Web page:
Orthofer goes on to explain that “smaller and more nimble publishers” are bringing a “broader and more innovative range of foreign fiction to American audiences,” but as we all know, these publishers have “fewer resources.”
Another quote I must add, simply because I’d never come to this conclusion, even though I loathe a lot of the mush being published here:
Readers in the United States seem to prefer that in this nation of immigrants and assimilation, their authors become recognizably Americanized beyond writing in English. Nostalgia for the old country is permissible, but America should be the reference point. The durable formula of combining ethnic background and American contexts has proved remarkably successful, and variations on the multigenerational, transnational historic saga are the most popular kind of vaguely foreign fiction-as long as they are strongly tied to present-day America: The Joy Luck Club, to name just one title out of thousands, is indicative of this phenomenon.
Finally I understand The Joy Luck Club’s success. I’ve been baffled about that for years. And that brings up another point–probably a fairly obvious one–that “the success of a movie version can lead to the rebranding of a book” for the American market.
I knew I loved this book when Orthofer mentioned a pet peeve of mine when it comes to foreign crime series:
publishers also continue to present foreign series out of sequence. When new authors are introduced into translation, American and British publishers generally select the particular volume they believe will appeal most to English-speaking readers, and in the case of mystery series, this is rarely the first volume. If more work by the author is deemed worth translating, publication may be haphazard, a major irritant when authors develop their characters across several books.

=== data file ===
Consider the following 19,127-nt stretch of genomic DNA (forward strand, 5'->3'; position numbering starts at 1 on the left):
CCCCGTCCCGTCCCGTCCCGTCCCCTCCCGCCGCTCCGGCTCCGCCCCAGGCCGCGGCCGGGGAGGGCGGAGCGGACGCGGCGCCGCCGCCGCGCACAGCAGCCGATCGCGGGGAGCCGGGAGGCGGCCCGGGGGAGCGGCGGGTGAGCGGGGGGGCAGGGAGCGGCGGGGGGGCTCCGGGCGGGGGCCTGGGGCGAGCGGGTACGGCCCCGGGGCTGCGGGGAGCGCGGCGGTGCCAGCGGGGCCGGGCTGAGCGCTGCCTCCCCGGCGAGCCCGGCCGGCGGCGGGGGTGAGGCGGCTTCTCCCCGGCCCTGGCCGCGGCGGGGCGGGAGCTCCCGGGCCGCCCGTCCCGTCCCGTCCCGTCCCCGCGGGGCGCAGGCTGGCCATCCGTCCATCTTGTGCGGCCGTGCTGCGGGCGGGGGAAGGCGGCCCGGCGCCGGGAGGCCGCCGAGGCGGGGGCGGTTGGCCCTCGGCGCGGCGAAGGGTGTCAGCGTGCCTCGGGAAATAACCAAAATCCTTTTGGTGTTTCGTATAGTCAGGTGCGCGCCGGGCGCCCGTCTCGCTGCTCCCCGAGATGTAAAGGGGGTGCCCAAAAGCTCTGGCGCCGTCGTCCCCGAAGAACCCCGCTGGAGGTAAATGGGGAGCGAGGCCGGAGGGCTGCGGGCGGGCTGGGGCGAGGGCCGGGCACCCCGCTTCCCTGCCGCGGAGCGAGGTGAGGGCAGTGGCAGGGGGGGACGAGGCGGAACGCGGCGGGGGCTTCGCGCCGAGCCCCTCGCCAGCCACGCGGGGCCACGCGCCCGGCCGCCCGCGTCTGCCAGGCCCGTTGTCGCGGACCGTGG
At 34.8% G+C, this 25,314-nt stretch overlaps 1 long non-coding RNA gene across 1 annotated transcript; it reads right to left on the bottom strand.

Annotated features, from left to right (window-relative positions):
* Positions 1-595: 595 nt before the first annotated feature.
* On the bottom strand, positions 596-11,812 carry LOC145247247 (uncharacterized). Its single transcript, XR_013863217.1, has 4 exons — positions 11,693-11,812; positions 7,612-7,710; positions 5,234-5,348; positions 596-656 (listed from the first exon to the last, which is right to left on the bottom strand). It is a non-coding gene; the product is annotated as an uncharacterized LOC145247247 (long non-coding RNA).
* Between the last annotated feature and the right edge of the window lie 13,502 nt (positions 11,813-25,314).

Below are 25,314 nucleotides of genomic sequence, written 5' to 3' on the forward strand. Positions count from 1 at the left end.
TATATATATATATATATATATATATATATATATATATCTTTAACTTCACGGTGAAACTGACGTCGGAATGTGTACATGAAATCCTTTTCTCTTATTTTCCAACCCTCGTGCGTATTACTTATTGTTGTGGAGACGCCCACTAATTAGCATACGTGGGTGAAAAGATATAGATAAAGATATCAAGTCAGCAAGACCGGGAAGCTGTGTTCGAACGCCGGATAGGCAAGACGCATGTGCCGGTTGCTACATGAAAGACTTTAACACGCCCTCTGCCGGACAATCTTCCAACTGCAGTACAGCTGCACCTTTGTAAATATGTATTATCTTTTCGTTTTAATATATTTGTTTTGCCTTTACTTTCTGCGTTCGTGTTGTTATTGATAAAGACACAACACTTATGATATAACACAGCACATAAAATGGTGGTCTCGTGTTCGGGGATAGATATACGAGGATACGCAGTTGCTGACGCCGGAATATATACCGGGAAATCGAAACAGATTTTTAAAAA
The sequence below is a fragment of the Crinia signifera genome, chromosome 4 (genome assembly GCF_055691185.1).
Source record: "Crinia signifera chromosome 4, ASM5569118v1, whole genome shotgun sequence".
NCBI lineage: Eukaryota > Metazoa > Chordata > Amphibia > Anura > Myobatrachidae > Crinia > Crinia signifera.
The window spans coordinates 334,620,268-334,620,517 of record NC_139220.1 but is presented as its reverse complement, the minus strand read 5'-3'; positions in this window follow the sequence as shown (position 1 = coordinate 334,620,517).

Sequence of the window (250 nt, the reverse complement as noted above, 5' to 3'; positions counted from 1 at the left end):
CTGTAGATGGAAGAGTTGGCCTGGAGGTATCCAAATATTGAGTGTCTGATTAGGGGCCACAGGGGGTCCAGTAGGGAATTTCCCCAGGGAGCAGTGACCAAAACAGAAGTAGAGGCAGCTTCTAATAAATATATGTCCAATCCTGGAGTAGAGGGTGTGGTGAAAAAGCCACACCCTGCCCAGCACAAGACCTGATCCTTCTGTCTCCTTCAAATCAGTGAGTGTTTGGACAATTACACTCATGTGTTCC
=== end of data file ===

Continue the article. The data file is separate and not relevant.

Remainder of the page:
Rants and excitement aside, I cannot empathize enough what a great resource this book is. Countries and/or regions are separated geographically into chapters. First we get an overview of the books considered classics, then the important writers of the 20th century (with brief descriptions of their work), sections about more modern writers and then there’s a ‘Keep in Mind’ section in some of the chapters. There’s a section called Eastern Europe which goes into some detail regarding how the collapse of Communism impacted the book market. Apparently modern Russian books are a much harder sell than books published in the Soviet era. Some chapters are shorter than others, which is to be expected, and if a reader is knowledge about a specific country’s literature, I’m sure he/she will argue that a name or two has been omitted or disagree with the author’s opinions.
I came away from this guide with a long list of new names, more book titles to read, and a determination to increase support for publishers bringing translated fiction to the marketplace. I should add, though, that getting this knowledge doesn’t solve all the problems. Just check out the price of Lucky Per, a classic from Danish author Henrik Pontoppidan. The paperback on Amazon is 82.95 (as of 6/25/16) with private sellers running about $20 less. But on a positive note, I found plenty of other contemporary titles, some out of print, very reasonably priced.
Special thanks to Karen from BookerTalk for turning me onto this book in the first place. This book is going on my Best-of-Year list.